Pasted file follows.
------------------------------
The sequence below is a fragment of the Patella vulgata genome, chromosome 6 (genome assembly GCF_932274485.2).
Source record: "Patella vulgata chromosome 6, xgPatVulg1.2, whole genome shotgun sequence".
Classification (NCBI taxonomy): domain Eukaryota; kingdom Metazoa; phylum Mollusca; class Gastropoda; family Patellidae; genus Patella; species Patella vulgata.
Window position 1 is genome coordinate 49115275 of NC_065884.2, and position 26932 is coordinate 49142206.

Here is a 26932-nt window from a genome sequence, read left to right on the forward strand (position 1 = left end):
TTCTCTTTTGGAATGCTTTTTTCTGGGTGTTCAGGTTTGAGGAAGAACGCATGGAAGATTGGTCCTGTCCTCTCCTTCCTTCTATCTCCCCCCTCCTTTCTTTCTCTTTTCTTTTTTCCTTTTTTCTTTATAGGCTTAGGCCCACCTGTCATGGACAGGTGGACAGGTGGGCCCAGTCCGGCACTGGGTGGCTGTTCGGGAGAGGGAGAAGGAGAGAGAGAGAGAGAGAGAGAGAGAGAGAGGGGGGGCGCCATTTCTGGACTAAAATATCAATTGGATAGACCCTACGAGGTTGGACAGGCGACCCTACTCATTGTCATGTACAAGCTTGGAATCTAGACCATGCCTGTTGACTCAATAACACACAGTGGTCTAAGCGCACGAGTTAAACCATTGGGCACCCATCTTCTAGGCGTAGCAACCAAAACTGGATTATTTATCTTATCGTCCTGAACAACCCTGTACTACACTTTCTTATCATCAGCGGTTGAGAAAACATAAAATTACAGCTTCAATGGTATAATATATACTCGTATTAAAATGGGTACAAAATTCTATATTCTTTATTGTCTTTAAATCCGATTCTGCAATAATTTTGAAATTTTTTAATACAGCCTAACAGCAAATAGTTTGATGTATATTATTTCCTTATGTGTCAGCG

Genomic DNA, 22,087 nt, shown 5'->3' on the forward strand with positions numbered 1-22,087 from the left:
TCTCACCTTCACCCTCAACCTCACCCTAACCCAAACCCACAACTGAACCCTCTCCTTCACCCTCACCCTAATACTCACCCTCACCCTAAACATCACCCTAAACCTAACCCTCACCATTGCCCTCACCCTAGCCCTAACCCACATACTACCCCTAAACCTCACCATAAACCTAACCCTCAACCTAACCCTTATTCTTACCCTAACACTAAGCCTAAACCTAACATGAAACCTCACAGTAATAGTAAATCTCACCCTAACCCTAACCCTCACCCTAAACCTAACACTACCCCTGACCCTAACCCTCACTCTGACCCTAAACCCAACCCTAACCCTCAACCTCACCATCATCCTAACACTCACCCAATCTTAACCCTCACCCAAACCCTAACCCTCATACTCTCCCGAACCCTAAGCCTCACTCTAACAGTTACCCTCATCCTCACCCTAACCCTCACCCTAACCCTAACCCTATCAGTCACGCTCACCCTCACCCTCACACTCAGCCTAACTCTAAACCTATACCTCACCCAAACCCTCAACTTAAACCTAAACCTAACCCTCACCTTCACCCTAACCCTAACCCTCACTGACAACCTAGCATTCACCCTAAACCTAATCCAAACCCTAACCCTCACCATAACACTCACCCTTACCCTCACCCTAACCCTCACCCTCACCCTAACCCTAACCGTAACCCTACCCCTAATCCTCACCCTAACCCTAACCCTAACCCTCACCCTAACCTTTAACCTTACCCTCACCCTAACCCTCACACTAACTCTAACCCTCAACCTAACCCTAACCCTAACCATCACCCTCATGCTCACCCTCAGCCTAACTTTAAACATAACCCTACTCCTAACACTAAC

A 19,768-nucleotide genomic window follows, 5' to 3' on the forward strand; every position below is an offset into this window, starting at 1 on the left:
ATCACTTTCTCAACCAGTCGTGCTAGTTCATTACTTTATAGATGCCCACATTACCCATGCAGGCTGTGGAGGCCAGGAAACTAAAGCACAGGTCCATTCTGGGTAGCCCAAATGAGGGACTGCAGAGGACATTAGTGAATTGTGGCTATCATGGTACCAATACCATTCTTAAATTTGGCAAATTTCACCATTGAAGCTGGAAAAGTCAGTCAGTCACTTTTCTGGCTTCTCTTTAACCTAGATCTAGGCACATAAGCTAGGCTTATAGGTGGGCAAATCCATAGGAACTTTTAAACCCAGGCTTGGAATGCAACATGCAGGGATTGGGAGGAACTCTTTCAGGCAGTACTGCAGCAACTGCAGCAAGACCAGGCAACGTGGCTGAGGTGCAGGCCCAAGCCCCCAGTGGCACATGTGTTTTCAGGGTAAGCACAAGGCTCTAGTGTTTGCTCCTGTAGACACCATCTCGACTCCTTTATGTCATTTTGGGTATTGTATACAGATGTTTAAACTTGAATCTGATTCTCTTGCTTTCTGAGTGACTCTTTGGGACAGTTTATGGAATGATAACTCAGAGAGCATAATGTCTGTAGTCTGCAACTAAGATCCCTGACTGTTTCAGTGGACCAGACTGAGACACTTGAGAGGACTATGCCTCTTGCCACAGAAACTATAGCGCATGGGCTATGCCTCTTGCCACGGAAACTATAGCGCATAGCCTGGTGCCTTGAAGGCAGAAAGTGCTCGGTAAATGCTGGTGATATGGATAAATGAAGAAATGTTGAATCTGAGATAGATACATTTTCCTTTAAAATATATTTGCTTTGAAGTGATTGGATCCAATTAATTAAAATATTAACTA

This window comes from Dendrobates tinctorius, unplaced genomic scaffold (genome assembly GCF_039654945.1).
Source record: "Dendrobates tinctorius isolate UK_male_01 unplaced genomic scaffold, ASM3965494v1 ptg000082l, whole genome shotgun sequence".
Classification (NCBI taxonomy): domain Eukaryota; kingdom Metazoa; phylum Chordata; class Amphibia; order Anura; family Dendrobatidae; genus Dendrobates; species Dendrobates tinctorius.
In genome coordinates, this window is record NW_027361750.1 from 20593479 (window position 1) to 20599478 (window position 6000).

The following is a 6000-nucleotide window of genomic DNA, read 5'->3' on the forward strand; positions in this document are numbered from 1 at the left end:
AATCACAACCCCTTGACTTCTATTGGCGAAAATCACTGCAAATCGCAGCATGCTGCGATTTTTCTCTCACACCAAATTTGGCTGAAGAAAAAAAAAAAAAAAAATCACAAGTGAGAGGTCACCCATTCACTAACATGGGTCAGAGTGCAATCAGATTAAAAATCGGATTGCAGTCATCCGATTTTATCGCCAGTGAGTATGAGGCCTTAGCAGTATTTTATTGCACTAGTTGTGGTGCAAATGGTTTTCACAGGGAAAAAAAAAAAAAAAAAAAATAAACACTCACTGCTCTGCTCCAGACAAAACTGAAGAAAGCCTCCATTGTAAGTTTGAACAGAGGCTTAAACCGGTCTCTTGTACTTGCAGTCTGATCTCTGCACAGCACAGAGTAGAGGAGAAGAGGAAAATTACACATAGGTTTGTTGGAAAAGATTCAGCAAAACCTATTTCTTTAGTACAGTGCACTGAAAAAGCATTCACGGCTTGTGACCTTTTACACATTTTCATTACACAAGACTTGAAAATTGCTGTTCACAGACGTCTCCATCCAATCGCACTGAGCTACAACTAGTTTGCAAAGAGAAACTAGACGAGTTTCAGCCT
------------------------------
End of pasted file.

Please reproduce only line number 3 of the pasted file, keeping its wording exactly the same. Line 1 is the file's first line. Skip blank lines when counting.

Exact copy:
Classification (NCBI taxonomy): domain Eukaryota; kingdom Metazoa; phylum Mollusca; class Gastropoda; family Patellidae; genus Patella; species Patella vulgata.